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An introduction to school librarianship
An introduction to school librarianship

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2 Using feedback from your stakeholders

Analytics from your LMS, library footfall data, and analytics from your social media and website were all mentioned in the previous section as useful and important evidence to obtain to demonstrate the value of your library. When compiling reports though, it is important to collect both quantitative and qualitative evidence, that is to say, evidence which can be expressed in numbers and evidence which can be expressed in words. For example, the number of students who requested a certain book would be considered quantitative whereas their opinions of that book would be qualitative. Although it may be tempting to focus solely on concrete statistical data when reviewing your service, qualitative information has an important role to play. Qualitative evidence can reveal information that can’t be expressed in numbers. This can be the anecdotal evidence that Sarah mentioned in Video 1 in Section 1, which helps to convey a sense of personality in your reports, and helps to bring your library to life in a way that statistics alone cannot. Striking an appropriate balance between the two is therefore key to a successful report.

As well as gathering quantitative data from social media, footfall data, and reports from your LMS, it is also wise to obtain feedback from your library's stakeholders. This might involve using a suggestions box or gleaning anecdotal information from conversations with staff and students. It is also worth making an effort to record impromptu comments in a Word document or Excel spreadsheet. Doing so is easy and ensures compliments and criticisms are not forgotten or ignored. Online surveys also offer a quick way to gather anonymised feedback. Many of these are free and easy to use, making them popular with both staff and students. Other ways of gathering feedback include organising focus groups, circulating physical questionnaires, attending subject departmental meetings, or consulting the student council. Choosing just one or two of these methods will provide you with useful information that can give you an insight into what colleagues and students value in your library and what they would like you to develop or improve.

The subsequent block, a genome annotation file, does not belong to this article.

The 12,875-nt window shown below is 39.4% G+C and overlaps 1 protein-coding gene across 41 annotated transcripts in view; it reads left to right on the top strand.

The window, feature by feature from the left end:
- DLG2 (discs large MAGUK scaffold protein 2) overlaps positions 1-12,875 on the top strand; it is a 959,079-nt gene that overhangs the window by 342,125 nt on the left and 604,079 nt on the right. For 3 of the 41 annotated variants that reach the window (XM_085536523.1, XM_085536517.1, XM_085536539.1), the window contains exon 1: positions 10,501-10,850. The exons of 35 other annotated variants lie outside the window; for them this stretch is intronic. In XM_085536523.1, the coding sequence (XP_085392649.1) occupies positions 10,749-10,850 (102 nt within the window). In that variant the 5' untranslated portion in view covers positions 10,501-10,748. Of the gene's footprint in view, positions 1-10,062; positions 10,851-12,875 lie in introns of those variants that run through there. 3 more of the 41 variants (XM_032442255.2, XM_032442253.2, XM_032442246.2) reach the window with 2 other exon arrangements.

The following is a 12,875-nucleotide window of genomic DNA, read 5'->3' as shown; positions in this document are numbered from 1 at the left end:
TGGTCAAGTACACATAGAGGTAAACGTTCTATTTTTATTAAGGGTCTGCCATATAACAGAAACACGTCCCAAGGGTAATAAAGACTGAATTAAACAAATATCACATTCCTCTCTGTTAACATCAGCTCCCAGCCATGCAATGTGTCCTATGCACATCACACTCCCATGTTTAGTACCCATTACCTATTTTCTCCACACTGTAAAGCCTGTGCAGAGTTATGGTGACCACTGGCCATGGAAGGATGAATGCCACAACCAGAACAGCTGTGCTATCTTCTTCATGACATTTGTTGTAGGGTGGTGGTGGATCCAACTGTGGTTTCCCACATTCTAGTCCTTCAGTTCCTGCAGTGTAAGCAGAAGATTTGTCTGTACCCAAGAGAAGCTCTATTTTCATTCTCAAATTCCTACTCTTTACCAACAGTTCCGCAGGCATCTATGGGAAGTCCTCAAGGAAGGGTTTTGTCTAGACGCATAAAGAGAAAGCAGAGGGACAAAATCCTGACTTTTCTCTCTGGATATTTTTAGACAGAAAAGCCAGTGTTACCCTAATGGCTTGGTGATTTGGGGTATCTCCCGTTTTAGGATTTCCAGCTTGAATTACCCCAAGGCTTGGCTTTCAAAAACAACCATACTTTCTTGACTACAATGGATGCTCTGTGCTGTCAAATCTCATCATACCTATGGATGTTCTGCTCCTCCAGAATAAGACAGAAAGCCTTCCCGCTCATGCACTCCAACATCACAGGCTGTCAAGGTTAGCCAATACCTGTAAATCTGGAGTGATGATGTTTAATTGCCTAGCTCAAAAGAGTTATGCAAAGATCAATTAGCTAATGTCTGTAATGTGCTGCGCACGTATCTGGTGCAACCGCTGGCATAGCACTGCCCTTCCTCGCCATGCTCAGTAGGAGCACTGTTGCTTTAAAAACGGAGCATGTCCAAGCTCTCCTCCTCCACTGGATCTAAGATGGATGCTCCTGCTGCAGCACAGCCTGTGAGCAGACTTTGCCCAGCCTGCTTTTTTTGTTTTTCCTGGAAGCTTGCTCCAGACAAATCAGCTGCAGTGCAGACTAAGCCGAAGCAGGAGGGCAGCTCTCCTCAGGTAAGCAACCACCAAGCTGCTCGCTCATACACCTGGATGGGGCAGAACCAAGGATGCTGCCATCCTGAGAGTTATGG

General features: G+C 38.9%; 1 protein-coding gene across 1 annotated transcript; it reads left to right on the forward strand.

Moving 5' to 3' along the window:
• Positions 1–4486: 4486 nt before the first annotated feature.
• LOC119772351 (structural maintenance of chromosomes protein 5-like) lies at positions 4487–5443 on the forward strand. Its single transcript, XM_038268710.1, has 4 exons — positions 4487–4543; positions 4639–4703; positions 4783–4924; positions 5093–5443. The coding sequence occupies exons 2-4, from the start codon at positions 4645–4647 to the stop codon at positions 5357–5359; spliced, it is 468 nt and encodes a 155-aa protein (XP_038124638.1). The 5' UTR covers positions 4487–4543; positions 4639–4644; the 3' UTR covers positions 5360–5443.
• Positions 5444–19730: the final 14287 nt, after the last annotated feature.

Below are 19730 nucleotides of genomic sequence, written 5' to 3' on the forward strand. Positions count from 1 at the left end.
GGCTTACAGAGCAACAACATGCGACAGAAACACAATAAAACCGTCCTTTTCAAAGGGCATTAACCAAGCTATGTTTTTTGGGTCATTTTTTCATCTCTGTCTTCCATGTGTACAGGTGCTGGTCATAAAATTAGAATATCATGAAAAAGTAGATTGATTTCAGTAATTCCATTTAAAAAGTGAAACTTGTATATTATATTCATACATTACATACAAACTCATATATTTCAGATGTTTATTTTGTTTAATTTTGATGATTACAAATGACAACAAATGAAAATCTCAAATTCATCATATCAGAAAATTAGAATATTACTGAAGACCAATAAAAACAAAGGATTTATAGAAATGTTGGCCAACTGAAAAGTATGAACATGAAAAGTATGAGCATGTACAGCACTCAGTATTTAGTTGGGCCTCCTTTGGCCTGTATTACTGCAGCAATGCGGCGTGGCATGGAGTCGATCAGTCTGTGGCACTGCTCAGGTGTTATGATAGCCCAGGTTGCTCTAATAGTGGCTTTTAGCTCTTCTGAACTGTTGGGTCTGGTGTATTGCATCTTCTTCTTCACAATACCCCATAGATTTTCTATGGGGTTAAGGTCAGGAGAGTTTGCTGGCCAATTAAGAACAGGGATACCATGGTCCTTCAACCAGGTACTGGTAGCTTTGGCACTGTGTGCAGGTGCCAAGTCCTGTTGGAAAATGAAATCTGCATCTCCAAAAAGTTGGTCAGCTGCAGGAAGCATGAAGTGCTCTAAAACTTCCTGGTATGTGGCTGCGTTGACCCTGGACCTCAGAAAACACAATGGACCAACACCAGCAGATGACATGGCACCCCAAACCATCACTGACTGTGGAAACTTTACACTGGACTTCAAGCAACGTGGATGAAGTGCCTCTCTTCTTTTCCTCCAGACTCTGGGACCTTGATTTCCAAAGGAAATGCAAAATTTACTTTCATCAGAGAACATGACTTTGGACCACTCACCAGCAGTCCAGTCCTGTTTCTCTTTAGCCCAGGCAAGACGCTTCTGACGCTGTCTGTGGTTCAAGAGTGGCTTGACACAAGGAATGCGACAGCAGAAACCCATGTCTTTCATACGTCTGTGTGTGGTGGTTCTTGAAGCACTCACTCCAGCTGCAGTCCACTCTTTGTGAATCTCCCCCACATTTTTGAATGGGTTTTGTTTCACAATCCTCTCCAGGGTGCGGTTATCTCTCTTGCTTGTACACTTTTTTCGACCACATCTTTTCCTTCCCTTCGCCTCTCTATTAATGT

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Video 2
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You should now complete Activity 2, which asks you to reflect on how the feedback you gather from stakeholders affects your approach at work. Then, in the next section, you will look at how both the quantitative and qualitative evidence you have collected can be used to compile your annual report and reflect on your performance.

Activity 2

Timing: Allow approximately 20 minutes

Provide two examples of how you gather feedback from students and other library stakeholders. How do these influence your work and the library’s provision?

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Reflecting on your answers, do you think there are any areas for improvement? For example, are you using a mix of traditional and digital methods of gathering feedback? Or do you focus solely on one particular approach? Do you regularly implement recommendations made by stakeholders? And if so, how do you demonstrate this to your library’s users, your line manager, and the Senior Leadership Team? To reflect further on how you could refine your use of feedback, complete the second part of the activity below.

Is there any other method of gathering feedback which you do not currently use? What benefit(s) might this offer you?

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